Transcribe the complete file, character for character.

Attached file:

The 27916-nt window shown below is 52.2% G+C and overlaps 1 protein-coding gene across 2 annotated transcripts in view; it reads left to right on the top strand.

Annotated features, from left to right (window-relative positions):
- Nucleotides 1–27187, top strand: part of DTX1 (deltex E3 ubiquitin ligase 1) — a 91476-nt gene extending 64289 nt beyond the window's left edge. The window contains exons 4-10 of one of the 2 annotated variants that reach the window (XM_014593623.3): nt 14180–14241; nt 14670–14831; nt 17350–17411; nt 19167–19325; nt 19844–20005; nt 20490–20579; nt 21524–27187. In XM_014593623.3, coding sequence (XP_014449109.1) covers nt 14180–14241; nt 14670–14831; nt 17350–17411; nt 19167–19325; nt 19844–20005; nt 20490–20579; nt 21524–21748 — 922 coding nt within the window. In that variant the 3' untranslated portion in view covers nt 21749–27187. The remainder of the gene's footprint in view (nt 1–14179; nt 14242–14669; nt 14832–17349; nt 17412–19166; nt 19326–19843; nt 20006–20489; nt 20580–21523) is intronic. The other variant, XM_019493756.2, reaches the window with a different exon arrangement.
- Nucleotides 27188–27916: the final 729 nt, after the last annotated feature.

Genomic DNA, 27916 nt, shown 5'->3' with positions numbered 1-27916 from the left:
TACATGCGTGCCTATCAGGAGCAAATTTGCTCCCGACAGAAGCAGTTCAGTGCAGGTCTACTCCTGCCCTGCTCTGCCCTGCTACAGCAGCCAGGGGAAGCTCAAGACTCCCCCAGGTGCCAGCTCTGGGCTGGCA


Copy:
The 27916-nt window shown below is 52.2% G+C and overlaps 1 protein-coding gene across 2 annotated transcripts in view; it reads left to right on the top strand.

Annotated features, from left to right (window-relative positions):
- Nucleotides 1–27187, top strand: part of DTX1 (deltex E3 ubiquitin ligase 1) — a 91476-nt gene extending 64289 nt beyond the window's left edge. The window contains exons 4-10 of one of the 2 annotated variants that reach the window (XM_014593623.3): nt 14180–14241; nt 14670–14831; nt 17350–17411; nt 19167–19325; nt 19844–20005; nt 20490–20579; nt 21524–27187. In XM_014593623.3, coding sequence (XP_014449109.1) covers nt 14180–14241; nt 14670–14831; nt 17350–17411; nt 19167–19325; nt 19844–20005; nt 20490–20579; nt 21524–21748 — 922 coding nt within the window. In that variant the 3' untranslated portion in view covers nt 21749–27187. The remainder of the gene's footprint in view (nt 1–14179; nt 14242–14669; nt 14832–17349; nt 17412–19166; nt 19326–19843; nt 20006–20489; nt 20580–21523) is intronic. The other variant, XM_019493756.2, reaches the window with a different exon arrangement.
- Nucleotides 27188–27916: the final 729 nt, after the last annotated feature.

Genomic DNA, 27916 nt, shown 5'->3' with positions numbered 1-27916 from the left:
TACATGCGTGCCTATCAGGAGCAAATTTGCTCCCGACAGAAGCAGTTCAGTGCAGGTCTACTCCTGCCCTGCTCTGCCCTGCTACAGCAGCCAGGGGAAGCTCAAGACTCCCCCAGGTGCCAGCTCTGGGCTGGCA